Friday, 4 July 2014

Review: Voyager 3.1: Basics (Part Two)

The more eagle-eyed members of my meagre readership will notice that it's been six months since I wrote anything to do with Voyager - this article being inspired by the end of my exams yesterday and the fact that the review of Basics (Part One) went up this morning. Here goes, then. :D
Chakotay can communicate with alien cavemen.
From Doc Oho
Star Trek: Voyager - Season Three, Episode One - Basics (Part Two)
Written between 20th and 21st June 2014

I've always thought that cross-season two-parters were weird. A two-part story is supposed to establish continuity within itself, both in terms of plot and tone, and one of the points of having different seasons is that each develops its own distinctive voice. The result is that Season Three's premier is quite deeply entrenched in the Kazon politics of its beleaguered predecessor - except, well, this time it's a damn sight better. While this vast improvement mostly comes from the fact that "take over the ship again" stories are more fun to watch than "see Voyager get its ass kicked" stories, there are also a few interesting musings on Star Trek's core philosophy which, while ultimately forgotten for the A-plot, were appreciated.
      On the pre-historic planet they were dumped on at the end of the last season, our intrepid heroes (I think I've used that term so many times ironically that it's become 100% serious) run into a tribe of caveman-esque aliens who kidnap Neelix and Kes before leading to an encounter with a weird space-dinosaur. Their animosity is put on hold when a nearby volcano starts to erupt, and the two groups bond. Out in space, and Tom Paris is on one of Voyager's infinite shuttlecraft, planning to attack the Kazon-controlled Voyager with the help of a fleet of Talaxians. On the ship, The Doctor does his best to act as an insurgent, with the help of crazed Betazoid Lon Suder who made two guest appearances in Season Two. Suder has trouble with the task, seeing as he's spent the past year trying not to give into his violent tendencies, but eventually he intervenes when The Doctor is deactivated and manages to aide Tom and the Talaxians in re-taking the ship, dying soon afterwards. Everyone back on board, they head off back to Earth, with Seska dead and Maje having done a runner with his baby.
     It was a bit weird that one of the episode's main focuses was on the adventures of the crew stranded on the planet. Ostensibly, this two-parter was about examining how the Voyager crew would react when their technology is taken away, but they react to it with a surprising level of acceptance - within a few minutes they've found food sources and made deadly weapons. It felt so tangential and most of the time incredibly weird, and there was little character development for them besides a few awesome moments with Chakotay, and Tuvok for some reason becoming a murderous little shit. (Apparently Vulcans have Professors of Archery, which is mind-boggling and is never mentioned again.)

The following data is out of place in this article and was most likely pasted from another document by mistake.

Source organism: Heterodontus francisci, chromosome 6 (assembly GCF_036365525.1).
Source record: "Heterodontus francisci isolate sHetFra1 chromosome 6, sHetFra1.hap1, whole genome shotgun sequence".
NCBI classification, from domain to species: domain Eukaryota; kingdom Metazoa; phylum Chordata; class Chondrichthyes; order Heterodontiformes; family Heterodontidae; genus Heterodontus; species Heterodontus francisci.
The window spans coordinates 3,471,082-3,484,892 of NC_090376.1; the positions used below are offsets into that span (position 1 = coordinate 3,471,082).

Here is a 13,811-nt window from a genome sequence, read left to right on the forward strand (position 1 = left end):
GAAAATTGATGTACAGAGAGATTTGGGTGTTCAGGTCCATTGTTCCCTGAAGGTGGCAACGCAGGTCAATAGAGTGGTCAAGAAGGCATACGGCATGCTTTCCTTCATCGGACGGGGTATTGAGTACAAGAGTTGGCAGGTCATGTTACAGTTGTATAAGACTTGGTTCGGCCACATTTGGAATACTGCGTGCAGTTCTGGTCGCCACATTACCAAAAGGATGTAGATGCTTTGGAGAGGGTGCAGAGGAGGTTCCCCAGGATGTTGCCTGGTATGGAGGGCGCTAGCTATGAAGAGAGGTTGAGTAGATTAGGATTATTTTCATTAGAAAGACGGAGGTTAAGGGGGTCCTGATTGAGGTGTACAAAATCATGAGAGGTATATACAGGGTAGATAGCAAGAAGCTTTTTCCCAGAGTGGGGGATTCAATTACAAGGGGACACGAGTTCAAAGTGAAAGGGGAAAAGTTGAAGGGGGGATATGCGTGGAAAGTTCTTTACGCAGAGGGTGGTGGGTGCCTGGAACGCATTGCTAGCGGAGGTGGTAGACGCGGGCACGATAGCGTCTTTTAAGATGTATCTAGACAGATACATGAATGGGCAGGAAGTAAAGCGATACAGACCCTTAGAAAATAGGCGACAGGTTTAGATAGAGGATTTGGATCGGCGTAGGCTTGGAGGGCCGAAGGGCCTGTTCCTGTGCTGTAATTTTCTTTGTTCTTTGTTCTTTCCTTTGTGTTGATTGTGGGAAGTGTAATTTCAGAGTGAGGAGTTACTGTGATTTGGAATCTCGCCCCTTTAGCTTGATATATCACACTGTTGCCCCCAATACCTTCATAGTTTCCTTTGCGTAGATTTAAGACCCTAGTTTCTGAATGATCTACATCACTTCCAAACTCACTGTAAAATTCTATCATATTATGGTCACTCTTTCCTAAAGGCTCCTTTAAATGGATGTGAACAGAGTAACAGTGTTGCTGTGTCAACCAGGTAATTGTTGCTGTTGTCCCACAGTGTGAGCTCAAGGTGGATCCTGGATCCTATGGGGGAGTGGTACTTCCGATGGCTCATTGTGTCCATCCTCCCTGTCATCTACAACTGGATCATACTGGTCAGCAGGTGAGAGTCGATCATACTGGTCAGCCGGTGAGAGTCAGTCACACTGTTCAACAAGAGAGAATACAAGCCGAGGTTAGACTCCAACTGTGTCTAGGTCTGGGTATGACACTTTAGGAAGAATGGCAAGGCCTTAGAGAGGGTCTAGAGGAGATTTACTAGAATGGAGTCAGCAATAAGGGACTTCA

Just before she goes - one thing I've always wondered
is why, after the restoration of her Cardassian physiology,
Seska still has pink skin and light features. Weird.
From Trekcore
     The episode is significant for ending (pretty much for good) the Kazon storyline, as the Kazon Nistrim scuttle away into insignificance. They would make only four more appearances (to my memory) in the rest of the show, all of which were deliberate call-backs. Despite the build-up this conclusion to their story had in the second season, it all goes rather splat, as the Kazon do what they normally do - they ignore every last piece of advice that Seska gives them, which inevitably on all fronts leads to their downfall. Added to that is the last-second script turnaround which results in Seska's death, and the revelation that Seska didn't impregnate herself with Chakotay's DNA after all, because she was already pregnant with a Kazon baby. It was somewhat fitting that the abject stupidity that often led the Voyager crew into the Kazon's traps is now exactly what causes their defeat.
     As I said, Basics II doesn't really fit in with the tone of the season it premiers, and it spends most of its time entertaining a story concept which doesn't really make any headway. The story could have been a single stranded, epic conspiracy in which the Voyager crew used espoinage and trickery to win back the ship. Instead, we wobble between Lon Suder undoing all of his character development and Chakotay playing Fred Flintstone. While it was probably a difficult thing to give characters like the Kazon a good send off, the episode's main problem is that it doesn't seem very interested in them at all - and that says everything it needs to, really.


NEXT WEEK: Voyager celebrates Trek's 30th anniversary with an appearance by Sulu in the imaginatively titled Flashback.

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